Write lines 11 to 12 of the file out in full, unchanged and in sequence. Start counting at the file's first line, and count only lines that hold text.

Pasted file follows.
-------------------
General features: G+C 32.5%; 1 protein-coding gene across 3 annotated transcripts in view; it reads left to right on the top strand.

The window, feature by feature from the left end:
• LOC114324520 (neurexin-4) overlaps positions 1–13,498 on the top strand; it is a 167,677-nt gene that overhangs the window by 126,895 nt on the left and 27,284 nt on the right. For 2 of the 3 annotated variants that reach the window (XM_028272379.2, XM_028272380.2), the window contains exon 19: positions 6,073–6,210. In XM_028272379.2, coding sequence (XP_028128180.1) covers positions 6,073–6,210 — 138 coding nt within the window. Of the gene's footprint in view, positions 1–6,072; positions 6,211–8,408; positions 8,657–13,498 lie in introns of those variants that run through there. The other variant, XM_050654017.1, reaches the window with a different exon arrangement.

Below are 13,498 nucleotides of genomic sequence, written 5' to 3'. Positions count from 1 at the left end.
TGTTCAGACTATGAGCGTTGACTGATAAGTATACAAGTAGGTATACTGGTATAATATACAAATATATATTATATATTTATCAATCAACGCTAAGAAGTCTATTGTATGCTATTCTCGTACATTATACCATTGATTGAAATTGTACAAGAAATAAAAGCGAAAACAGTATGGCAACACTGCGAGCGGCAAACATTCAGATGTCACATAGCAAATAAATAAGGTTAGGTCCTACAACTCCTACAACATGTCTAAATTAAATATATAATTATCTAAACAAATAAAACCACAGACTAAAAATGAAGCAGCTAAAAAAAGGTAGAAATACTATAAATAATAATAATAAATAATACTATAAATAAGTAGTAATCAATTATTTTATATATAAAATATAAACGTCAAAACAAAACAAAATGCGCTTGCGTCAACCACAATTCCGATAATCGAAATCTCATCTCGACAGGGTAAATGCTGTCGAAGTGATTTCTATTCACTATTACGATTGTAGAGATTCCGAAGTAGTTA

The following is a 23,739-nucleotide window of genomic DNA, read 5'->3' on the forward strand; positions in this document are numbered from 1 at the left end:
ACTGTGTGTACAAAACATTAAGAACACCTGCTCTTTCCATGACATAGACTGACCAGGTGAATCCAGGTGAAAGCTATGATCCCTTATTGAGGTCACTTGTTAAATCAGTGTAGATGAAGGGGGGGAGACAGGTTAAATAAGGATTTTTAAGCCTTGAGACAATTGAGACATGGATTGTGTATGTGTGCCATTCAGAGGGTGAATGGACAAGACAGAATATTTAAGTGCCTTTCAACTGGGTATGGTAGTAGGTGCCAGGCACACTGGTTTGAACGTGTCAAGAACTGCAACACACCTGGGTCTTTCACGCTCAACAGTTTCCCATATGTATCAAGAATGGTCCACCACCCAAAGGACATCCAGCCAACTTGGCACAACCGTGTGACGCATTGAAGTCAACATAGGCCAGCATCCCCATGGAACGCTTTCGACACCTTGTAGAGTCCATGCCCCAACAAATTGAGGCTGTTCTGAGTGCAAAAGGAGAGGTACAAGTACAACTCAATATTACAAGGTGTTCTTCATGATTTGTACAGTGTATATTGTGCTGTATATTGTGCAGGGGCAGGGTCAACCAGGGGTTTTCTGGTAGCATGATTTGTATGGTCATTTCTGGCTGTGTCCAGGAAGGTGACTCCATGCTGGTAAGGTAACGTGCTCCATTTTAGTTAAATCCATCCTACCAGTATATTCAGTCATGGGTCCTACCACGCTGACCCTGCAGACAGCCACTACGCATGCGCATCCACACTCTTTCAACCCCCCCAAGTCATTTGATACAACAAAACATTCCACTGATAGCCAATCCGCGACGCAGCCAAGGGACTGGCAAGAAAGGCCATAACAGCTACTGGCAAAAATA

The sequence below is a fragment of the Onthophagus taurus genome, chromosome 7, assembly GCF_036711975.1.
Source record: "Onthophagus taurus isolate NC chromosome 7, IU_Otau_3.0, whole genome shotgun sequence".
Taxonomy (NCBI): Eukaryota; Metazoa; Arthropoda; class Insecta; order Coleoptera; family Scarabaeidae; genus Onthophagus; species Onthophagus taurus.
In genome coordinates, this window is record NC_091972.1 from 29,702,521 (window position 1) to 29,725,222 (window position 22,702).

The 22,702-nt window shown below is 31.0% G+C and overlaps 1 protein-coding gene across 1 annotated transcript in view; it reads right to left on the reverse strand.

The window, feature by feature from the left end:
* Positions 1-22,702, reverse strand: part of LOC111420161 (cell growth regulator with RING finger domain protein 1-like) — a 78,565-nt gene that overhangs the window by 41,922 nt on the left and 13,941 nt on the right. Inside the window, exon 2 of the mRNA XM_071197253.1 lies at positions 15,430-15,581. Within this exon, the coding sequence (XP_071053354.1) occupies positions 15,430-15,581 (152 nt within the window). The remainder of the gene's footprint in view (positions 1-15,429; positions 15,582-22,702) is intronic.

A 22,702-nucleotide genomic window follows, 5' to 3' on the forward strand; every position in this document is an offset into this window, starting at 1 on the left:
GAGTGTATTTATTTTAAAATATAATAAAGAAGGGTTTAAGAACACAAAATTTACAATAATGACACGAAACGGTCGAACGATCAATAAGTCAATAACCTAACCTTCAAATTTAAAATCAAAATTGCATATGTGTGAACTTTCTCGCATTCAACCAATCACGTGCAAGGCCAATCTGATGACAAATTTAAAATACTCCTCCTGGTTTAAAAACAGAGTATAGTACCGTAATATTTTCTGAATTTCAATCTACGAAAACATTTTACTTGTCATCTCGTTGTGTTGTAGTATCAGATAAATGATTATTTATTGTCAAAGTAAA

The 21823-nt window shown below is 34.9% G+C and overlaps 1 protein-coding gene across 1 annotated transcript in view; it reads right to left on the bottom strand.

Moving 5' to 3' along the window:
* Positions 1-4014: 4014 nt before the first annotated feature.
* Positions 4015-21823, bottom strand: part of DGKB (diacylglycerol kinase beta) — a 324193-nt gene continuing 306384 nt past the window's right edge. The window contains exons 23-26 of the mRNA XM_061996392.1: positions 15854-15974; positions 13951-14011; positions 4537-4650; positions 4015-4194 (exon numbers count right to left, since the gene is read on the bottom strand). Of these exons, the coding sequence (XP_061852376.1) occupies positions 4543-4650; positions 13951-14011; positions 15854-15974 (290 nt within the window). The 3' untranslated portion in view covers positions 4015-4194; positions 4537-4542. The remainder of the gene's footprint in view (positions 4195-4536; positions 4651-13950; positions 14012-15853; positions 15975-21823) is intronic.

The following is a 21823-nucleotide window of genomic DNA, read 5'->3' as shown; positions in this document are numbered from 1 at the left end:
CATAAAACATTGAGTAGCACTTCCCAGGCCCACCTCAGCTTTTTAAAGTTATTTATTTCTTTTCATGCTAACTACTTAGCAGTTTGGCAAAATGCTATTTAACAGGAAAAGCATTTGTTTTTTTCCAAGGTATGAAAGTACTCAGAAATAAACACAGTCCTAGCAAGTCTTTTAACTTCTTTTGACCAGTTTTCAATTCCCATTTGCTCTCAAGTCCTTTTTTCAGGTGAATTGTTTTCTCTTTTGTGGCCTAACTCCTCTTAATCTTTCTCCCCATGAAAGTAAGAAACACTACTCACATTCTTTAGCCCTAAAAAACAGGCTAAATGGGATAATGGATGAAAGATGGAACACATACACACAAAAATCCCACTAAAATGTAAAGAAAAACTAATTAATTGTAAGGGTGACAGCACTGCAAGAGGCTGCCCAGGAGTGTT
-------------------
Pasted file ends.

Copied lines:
In genome coordinates, this window is record NC_091972.1 from 29,702,521 (window position 1) to 29,725,222 (window position 22,702).

The 22,702-nt window shown below is 31.0% G+C and overlaps 1 protein-coding gene across 1 annotated transcript in view; it reads right to left on the reverse strand.